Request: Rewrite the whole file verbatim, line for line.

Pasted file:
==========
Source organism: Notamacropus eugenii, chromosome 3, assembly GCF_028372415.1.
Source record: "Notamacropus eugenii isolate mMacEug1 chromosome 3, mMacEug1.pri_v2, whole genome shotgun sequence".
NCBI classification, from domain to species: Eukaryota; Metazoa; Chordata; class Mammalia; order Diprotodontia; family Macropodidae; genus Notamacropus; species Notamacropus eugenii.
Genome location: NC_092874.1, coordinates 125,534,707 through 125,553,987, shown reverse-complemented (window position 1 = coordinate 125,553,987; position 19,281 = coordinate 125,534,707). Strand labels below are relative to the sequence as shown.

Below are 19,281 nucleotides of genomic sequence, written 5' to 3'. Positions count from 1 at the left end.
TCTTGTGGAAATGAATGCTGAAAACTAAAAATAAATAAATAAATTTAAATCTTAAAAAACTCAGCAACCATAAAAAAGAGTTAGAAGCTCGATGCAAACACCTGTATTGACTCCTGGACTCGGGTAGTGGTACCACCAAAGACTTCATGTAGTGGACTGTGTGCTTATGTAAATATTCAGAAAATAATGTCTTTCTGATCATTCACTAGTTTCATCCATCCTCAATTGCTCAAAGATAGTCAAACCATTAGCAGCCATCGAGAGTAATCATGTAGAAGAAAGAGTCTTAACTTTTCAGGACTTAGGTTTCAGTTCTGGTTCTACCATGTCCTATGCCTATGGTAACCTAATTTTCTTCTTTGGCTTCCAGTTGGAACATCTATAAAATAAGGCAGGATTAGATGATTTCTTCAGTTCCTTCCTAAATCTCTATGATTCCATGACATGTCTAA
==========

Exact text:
Source organism: Notamacropus eugenii, chromosome 3, assembly GCF_028372415.1.
Source record: "Notamacropus eugenii isolate mMacEug1 chromosome 3, mMacEug1.pri_v2, whole genome shotgun sequence".
NCBI classification, from domain to species: Eukaryota; Metazoa; Chordata; class Mammalia; order Diprotodontia; family Macropodidae; genus Notamacropus; species Notamacropus eugenii.
Genome location: NC_092874.1, coordinates 125,534,707 through 125,553,987, shown reverse-complemented (window position 1 = coordinate 125,553,987; position 19,281 = coordinate 125,534,707). Strand labels below are relative to the sequence as shown.

Below are 19,281 nucleotides of genomic sequence, written 5' to 3'. Positions count from 1 at the left end.
TCTTGTGGAAATGAATGCTGAAAACTAAAAATAAATAAATAAATTTAAATCTTAAAAAACTCAGCAACCATAAAAAAGAGTTAGAAGCTCGATGCAAACACCTGTATTGACTCCTGGACTCGGGTAGTGGTACCACCAAAGACTTCATGTAGTGGACTGTGTGCTTATGTAAATATTCAGAAAATAATGTCTTTCTGATCATTCACTAGTTTCATCCATCCTCAATTGCTCAAAGATAGTCAAACCATTAGCAGCCATCGAGAGTAATCATGTAGAAGAAAGAGTCTTAACTTTTCAGGACTTAGGTTTCAGTTCTGGTTCTACCATGTCCTATGCCTATGGTAACCTAATTTTCTTCTTTGGCTTCCAGTTGGAACATCTATAAAATAAGGCAGGATTAGATGATTTCTTCAGTTCCTTCCTAAATCTCTATGATTCCATGACATGTCTAA